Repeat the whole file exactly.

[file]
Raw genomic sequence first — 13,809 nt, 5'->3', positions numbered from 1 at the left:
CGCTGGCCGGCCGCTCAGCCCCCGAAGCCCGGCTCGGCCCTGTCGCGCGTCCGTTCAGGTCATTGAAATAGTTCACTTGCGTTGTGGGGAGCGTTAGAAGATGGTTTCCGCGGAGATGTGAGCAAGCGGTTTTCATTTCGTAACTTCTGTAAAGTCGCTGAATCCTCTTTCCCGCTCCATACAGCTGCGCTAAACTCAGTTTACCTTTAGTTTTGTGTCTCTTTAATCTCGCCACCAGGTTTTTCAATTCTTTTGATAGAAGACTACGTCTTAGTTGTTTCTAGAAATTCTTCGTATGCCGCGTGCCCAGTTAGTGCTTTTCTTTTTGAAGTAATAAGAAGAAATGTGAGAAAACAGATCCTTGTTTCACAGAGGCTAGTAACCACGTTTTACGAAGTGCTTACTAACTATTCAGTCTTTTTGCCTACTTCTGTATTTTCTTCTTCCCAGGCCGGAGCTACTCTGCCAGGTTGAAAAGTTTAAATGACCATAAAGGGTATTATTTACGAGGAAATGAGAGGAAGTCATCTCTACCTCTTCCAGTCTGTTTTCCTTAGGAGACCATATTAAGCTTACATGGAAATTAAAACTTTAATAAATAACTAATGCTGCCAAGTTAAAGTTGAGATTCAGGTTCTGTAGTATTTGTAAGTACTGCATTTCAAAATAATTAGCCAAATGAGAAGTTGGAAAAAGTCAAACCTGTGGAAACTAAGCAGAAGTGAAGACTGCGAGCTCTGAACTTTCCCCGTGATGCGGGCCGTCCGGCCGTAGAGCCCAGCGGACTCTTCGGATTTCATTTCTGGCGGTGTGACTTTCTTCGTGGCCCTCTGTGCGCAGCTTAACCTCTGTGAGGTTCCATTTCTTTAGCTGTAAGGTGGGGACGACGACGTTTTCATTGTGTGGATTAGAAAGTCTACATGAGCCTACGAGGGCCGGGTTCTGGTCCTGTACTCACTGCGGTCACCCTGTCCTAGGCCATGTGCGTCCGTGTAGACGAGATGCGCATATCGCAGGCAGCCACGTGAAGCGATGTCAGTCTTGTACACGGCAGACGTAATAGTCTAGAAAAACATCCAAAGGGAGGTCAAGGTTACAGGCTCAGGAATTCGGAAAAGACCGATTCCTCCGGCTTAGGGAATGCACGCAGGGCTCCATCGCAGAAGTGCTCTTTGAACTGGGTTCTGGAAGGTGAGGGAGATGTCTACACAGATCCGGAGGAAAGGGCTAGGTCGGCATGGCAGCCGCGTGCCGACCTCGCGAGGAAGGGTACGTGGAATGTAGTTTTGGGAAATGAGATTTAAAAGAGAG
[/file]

Raw genomic sequence first — 13,809 nt, 5'->3', positions numbered from 1 at the left:
CGCTGGCCGGCCGCTCAGCCCCCGAAGCCCGGCTCGGCCCTGTCGCGCGTCCGTTCAGGTCATTGAAATAGTTCACTTGCGTTGTGGGGAGCGTTAGAAGATGGTTTCCGCGGAGATGTGAGCAAGCGGTTTTCATTTCGTAACTTCTGTAAAGTCGCTGAATCCTCTTTCCCGCTCCATACAGCTGCGCTAAACTCAGTTTACCTTTAGTTTTGTGTCTCTTTAATCTCGCCACCAGGTTTTTCAATTCTTTTGATAGAAGACTACGTCTTAGTTGTTTCTAGAAATTCTTCGTATGCCGCGTGCCCAGTTAGTGCTTTTCTTTTTGAAGTAATAAGAAGAAATGTGAGAAAACAGATCCTTGTTTCACAGAGGCTAGTAACCACGTTTTACGAAGTGCTTACTAACTATTCAGTCTTTTTGCCTACTTCTGTATTTTCTTCTTCCCAGGCCGGAGCTACTCTGCCAGGTTGAAAAGTTTAAATGACCATAAAGGGTATTATTTACGAGGAAATGAGAGGAAGTCATCTCTACCTCTTCCAGTCTGTTTTCCTTAGGAGACCATATTAAGCTTACATGGAAATTAAAACTTTAATAAATAACTAATGCTGCCAAGTTAAAGTTGAGATTCAGGTTCTGTAGTATTTGTAAGTACTGCATTTCAAAATAATTAGCCAAATGAGAAGTTGGAAAAAGTCAAACCTGTGGAAACTAAGCAGAAGTGAAGACTGCGAGCTCTGAACTTTCCCCGTGATGCGGGCCGTCCGGCCGTAGAGCCCAGCGGACTCTTCGGATTTCATTTCTGGCGGTGTGACTTTCTTCGTGGCCCTCTGTGCGCAGCTTAACCTCTGTGAGGTTCCATTTCTTTAGCTGTAAGGTGGGGACGACGACGTTTTCATTGTGTGGATTAGAAAGTCTACATGAGCCTACGAGGGCCGGGTTCTGGTCCTGTACTCACTGCGGTCACCCTGTCCTAGGCCATGTGCGTCCGTGTAGACGAGATGCGCATATCGCAGGCAGCCACGTGAAGCGATGTCAGTCTTGTACACGGCAGACGTAATAGTCTAGAAAAACATCCAAAGGGAGGTCAAGGTTACAGGCTCAGGAATTCGGAAAAGACCGATTCCTCCGGCTTAGGGAATGCACGCAGGGCTCCATCGCAGAAGTGCTCTTTGAACTGGGTTCTGGAAGGTGAGGGAGATGTCTACACAGATCCGGAGGAAAGGGCTAGGTCGGCATGGCAGCCGCGTGCCGACCTCGCGAGGAAGGGTACGTGGAATGTAGTTTTGGGAAATGAGATTTAAAAGAGAG